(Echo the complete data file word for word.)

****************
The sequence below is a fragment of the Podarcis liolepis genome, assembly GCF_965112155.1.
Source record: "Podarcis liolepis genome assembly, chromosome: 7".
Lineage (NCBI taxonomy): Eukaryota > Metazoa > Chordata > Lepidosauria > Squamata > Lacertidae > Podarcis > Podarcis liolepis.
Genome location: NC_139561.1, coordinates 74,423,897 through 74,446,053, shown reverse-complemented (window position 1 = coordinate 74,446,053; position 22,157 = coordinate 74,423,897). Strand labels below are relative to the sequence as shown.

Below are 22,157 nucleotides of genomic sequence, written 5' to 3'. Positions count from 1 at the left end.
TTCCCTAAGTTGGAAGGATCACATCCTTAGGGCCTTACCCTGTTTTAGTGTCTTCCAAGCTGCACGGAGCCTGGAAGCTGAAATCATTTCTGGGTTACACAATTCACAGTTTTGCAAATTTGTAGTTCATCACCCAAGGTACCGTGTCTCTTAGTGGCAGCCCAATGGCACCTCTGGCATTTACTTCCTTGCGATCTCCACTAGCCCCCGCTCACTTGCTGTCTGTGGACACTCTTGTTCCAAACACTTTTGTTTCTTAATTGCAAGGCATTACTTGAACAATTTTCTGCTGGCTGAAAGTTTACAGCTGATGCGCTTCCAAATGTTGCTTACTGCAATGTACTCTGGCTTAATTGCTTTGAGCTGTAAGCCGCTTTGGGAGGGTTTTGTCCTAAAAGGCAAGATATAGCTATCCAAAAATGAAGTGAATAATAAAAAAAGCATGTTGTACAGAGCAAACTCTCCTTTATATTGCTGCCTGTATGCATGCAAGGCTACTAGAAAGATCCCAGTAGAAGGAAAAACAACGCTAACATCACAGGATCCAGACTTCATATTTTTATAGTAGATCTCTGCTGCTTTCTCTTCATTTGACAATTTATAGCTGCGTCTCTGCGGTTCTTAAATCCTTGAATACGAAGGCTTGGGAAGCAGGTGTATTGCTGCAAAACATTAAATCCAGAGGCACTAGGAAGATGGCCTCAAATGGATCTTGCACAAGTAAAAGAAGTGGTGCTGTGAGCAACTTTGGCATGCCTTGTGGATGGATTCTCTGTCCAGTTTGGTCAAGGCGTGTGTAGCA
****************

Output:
The sequence below is a fragment of the Podarcis liolepis genome, assembly GCF_965112155.1.
Source record: "Podarcis liolepis genome assembly, chromosome: 7".
Lineage (NCBI taxonomy): Eukaryota > Metazoa > Chordata > Lepidosauria > Squamata > Lacertidae > Podarcis > Podarcis liolepis.
Genome location: NC_139561.1, coordinates 74,423,897 through 74,446,053, shown reverse-complemented (window position 1 = coordinate 74,446,053; position 22,157 = coordinate 74,423,897). Strand labels below are relative to the sequence as shown.

Below are 22,157 nucleotides of genomic sequence, written 5' to 3'. Positions count from 1 at the left end.
TTCCCTAAGTTGGAAGGATCACATCCTTAGGGCCTTACCCTGTTTTAGTGTCTTCCAAGCTGCACGGAGCCTGGAAGCTGAAATCATTTCTGGGTTACACAATTCACAGTTTTGCAAATTTGTAGTTCATCACCCAAGGTACCGTGTCTCTTAGTGGCAGCCCAATGGCACCTCTGGCATTTACTTCCTTGCGATCTCCACTAGCCCCCGCTCACTTGCTGTCTGTGGACACTCTTGTTCCAAACACTTTTGTTTCTTAATTGCAAGGCATTACTTGAACAATTTTCTGCTGGCTGAAAGTTTACAGCTGATGCGCTTCCAAATGTTGCTTACTGCAATGTACTCTGGCTTAATTGCTTTGAGCTGTAAGCCGCTTTGGGAGGGTTTTGTCCTAAAAGGCAAGATATAGCTATCCAAAAATGAAGTGAATAATAAAAAAAGCATGTTGTACAGAGCAAACTCTCCTTTATATTGCTGCCTGTATGCATGCAAGGCTACTAGAAAGATCCCAGTAGAAGGAAAAACAACGCTAACATCACAGGATCCAGACTTCATATTTTTATAGTAGATCTCTGCTGCTTTCTCTTCATTTGACAATTTATAGCTGCGTCTCTGCGGTTCTTAAATCCTTGAATACGAAGGCTTGGGAAGCAGGTGTATTGCTGCAAAACATTAAATCCAGAGGCACTAGGAAGATGGCCTCAAATGGATCTTGCACAAGTAAAAGAAGTGGTGCTGTGAGCAACTTTGGCATGCCTTGTGGATGGATTCTCTGTCCAGTTTGGTCAAGGCGTGTGTAGCA